Arriving at Jock McFadyen Goes to the Pictures is a bit like arriving at a birthday party where you never know who you might strike up a connection with or what might happen next. Its playful rebellion is thoughtful and unpretentious and a fascinating 70th birthday celebration of London-based, Paisley-born artist Jock McFadyen.
Over the course of a year, McFadyen was let loose among Edinburgh’s City Art Centre permanent collection to pick works to pair next to his own. Some of his artworks on display are new and others span his artistic career of over 40 years.
McFadyen was co-ordinator at last year’s Royal Academy summer exhibition in London. He has co-ordinated this exhibition to ensure that each section makes us pause to think about the connections we make, from immediate to fleeting and onto a deeper, subtler level.
His works – and their curious juxtapositions – take up two floors of the City Art Centre. McFadyen brings eclecticism to the exhibition as both artist and curator. Each pairing makes you stop and ponder both works in unexpected ways to find the connection, sometimes obvious and sometimes more subtle. It is in this spirit of freedom that you can find a new connection or relationship to both the artworks in each pairing.
McFadyen chose several artists from the city’s collection, including Wilhelmina Barnes Graham, John Bellany, Francis Cadell, Thomas Begbie (b/w photo prints), Robert MacBryde, Callum Innes and Joan Eardley – July Fields (c1961), Summer Grasses and Barley (1962).
McFadyen’s Brandenburg Gate (1991) sits alongside John Bellany’s Bêche-de-Mer (1984). Francis Cadell’s Iona (c1912-1937) is shown alongside McFadyen’s Uist (2011) – similar candy tones but you may find other connections. McFadyen’s Calton Hill 3 (2014) is a monumental and powerful artwork paired with Aerie (2011) by Lizzie Farey, a moon made from willow on a similar scale. McFadyen’s Showcase Cinemas (2006) sits comfortably next to Philip Braham’s The Forest Edge, Augustowska (2001).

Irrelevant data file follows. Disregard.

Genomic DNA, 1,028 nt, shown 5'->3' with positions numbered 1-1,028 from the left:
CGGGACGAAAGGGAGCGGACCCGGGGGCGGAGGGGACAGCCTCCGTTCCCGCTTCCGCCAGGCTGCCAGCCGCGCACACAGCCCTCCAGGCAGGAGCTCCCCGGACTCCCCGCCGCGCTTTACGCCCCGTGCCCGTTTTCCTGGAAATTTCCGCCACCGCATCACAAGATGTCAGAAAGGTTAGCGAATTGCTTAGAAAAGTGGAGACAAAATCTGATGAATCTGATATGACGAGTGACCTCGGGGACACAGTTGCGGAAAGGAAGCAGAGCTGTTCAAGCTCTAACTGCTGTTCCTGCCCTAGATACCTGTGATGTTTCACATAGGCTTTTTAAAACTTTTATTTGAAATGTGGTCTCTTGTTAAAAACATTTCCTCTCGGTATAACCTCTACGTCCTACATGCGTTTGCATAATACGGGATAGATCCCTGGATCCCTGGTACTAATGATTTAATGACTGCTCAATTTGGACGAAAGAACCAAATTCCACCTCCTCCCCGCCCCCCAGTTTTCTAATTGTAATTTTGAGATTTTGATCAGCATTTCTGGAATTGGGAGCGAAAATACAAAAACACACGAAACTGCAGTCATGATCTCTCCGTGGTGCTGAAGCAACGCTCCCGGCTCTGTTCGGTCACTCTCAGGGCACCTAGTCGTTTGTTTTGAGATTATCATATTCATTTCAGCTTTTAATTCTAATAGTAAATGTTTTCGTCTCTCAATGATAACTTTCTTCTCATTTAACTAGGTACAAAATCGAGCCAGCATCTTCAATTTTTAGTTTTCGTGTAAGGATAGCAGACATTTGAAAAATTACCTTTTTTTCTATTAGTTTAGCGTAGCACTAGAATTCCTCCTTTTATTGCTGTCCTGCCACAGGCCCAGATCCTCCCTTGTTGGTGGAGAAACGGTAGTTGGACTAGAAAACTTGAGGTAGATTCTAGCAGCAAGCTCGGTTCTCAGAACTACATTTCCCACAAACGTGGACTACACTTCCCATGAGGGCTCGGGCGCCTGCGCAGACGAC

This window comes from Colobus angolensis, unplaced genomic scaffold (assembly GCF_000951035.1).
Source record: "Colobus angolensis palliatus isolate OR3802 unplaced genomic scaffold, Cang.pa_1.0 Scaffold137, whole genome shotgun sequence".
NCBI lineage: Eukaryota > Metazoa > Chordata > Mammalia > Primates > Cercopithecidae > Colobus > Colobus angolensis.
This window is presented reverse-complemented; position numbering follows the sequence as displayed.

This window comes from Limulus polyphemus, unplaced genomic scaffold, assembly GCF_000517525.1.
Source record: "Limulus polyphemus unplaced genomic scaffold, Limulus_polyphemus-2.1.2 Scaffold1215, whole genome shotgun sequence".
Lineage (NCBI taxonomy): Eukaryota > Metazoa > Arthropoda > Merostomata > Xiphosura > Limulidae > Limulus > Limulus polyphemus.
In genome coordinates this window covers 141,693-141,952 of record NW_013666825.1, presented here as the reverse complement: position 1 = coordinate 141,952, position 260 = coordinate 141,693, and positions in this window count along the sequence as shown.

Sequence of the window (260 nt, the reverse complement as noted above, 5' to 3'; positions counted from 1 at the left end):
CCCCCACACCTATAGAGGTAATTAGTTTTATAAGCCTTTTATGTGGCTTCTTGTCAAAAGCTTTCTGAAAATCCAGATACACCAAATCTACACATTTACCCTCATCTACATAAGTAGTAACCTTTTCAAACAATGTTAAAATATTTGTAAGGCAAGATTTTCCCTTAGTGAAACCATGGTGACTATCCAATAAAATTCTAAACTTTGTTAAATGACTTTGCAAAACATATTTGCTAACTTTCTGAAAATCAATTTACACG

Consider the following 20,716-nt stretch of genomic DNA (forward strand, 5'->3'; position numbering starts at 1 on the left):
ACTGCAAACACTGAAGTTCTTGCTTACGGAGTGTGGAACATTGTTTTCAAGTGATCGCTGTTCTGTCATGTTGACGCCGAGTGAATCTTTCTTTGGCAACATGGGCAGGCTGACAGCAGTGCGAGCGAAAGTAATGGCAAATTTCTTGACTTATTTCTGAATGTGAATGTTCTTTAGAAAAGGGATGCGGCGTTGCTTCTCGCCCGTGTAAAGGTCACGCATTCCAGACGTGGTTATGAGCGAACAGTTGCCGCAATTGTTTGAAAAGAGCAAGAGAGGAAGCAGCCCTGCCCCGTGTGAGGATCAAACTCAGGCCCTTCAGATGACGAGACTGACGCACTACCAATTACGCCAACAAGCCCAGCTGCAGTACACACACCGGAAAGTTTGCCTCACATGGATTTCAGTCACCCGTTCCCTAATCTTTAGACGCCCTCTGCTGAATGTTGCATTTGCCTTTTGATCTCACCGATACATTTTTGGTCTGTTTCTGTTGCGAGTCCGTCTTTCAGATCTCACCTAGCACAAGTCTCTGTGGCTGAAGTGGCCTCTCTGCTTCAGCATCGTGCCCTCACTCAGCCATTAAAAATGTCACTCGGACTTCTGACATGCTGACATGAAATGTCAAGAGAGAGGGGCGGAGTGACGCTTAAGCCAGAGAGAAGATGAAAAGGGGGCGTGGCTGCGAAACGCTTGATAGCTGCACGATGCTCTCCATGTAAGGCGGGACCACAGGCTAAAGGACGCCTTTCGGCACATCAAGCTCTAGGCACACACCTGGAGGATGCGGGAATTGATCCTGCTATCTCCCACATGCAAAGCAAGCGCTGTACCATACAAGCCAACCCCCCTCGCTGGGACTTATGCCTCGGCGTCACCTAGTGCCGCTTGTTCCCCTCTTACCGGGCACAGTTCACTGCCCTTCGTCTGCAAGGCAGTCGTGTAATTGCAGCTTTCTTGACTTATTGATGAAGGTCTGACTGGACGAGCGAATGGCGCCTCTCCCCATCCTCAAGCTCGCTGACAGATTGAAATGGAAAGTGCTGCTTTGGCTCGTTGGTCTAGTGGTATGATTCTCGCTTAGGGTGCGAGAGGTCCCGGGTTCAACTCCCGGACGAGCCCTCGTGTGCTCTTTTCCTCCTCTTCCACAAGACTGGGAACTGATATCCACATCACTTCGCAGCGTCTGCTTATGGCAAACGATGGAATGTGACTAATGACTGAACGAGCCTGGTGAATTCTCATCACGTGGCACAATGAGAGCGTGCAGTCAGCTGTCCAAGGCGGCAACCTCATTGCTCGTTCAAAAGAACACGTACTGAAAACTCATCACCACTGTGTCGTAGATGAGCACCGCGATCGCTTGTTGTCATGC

There are portraits with similar expressions – photographic elements appear in a juxtaposed painting, echoes in the way flowers are painted, sometimes it’s the subject (a landscape or portrait), or colours, or tones, or shapes, or composition, or a small detail, or a pattern (stripes on Newhaven fishwives vs. the stripes on a mechanic’s top).
“Art historians do deep focus. An entire career can be made in late 17th century Dutch still life or even the work of a single artist. But we artists are different. We are like magpies, we hover over the whole of art history as if it were a scrapyard, and swoop down to steal something attractive we can use before dropping it moments later like litter: a bit of surrealism here or a Russian icon there” – Jock McFadyen’s introduction to the exhibition.
You can’t help but begin to look for comparisons and connections within McFadyen’s own body of work, time-travelling from the urban portraits painted on board to cityscapes, to landscapes inspired by his set-designs in the early 1990s, to the textured sculptural works and all the experimental adventures in between. There’s a fresh experience with each new meeting of artwork pairings. And, much like at a birthday party, you are drawn into each snippet of a curious conversation at each turn.
This kicks off a series of Jock McFadyen exhibitions planned for 2021, including at Edinburgh’s Dovecot Studios, the Royal Academy, London and The Lowry in Salford.
With grateful thanks to Julie Boyne for this review.